The New York Times today has an interesting article on the hurdles Facebook encounters as it tries to expand and governments try to assert control over internet companies. What strikes me is that this is a story of one set of powerful behemoths battling with another set and regular folks will be increasingly caught in the crossfire, especially if the behemoths learn to cooperate.

The article begins by noting that a Vietnamese dissident poet was arrested because Facebook apparently cooperated with the government since, after all, he had violated Vietnamese law by writing a critical poem. The implication seems to be that Facebook shouldn’t have cooperated in the name of free speech. But as a Facebook spokesman is quoted saying, “We understand that and accept that our ideals are not everyone’s.” Whether you believe Western liberal values are universal or not, we can’t expect an internet company to always stand up for them.

The article also explains how governments in Europe and elsewhere have been trying to reign in Facebook’s data privacy practices, and Kenya and other developing countries are concerned about Facebook’s market dominance. Parochial protectionism is probably a motivating factor in these cases.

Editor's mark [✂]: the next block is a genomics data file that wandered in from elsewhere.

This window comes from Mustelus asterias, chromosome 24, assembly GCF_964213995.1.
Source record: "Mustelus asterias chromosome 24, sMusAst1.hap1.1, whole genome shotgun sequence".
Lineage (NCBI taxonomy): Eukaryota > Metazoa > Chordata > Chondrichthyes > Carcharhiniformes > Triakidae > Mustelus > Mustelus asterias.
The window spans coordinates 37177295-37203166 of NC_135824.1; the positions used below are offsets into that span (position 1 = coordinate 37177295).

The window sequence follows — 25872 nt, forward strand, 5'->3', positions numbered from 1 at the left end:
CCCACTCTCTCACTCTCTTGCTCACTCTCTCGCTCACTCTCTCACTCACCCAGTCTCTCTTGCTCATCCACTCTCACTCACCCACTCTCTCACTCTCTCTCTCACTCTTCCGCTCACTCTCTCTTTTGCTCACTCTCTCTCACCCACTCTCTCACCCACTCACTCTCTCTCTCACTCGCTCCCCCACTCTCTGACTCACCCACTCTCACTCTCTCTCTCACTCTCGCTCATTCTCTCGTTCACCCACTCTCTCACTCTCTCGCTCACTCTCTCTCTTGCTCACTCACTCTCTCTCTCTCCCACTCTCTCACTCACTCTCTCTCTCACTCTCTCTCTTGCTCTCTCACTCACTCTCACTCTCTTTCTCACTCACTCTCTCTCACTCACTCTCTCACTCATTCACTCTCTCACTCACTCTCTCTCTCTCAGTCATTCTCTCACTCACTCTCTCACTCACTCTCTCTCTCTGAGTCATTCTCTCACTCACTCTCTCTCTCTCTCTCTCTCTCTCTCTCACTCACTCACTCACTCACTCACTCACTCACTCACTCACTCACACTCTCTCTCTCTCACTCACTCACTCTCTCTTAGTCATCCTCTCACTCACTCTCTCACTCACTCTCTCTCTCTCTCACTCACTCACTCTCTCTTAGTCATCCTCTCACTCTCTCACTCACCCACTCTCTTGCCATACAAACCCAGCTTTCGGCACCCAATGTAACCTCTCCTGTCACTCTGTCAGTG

The movement for a more decentralized internet isn’t mentioned, even though it would avoid the battle between the behemoths. If we could replace Facebook’s functionality with a decentralized network, there would be no company that could comply with Vietnam’s or China’s illiberal laws, no company with an incentive to Hoover up and warehouse personal data, no single company to take a dominant market position. And it’s not just Facebook , of course:

As nations try to grab back power online, a clash is brewing between governments and companies. Some of the biggest companies in the world — Google, Apple, Facebook, Amazon and Alibaba among them — are finding they need to play by an entirely new set of rules on the once-anarchic internet.

And it’s not just one new set of rules. According to a review by The New York Times, more than 50 countries have passed laws over the last five years to gain greater control over how their people use the web.

I say, let’s make the internet anarchic again.


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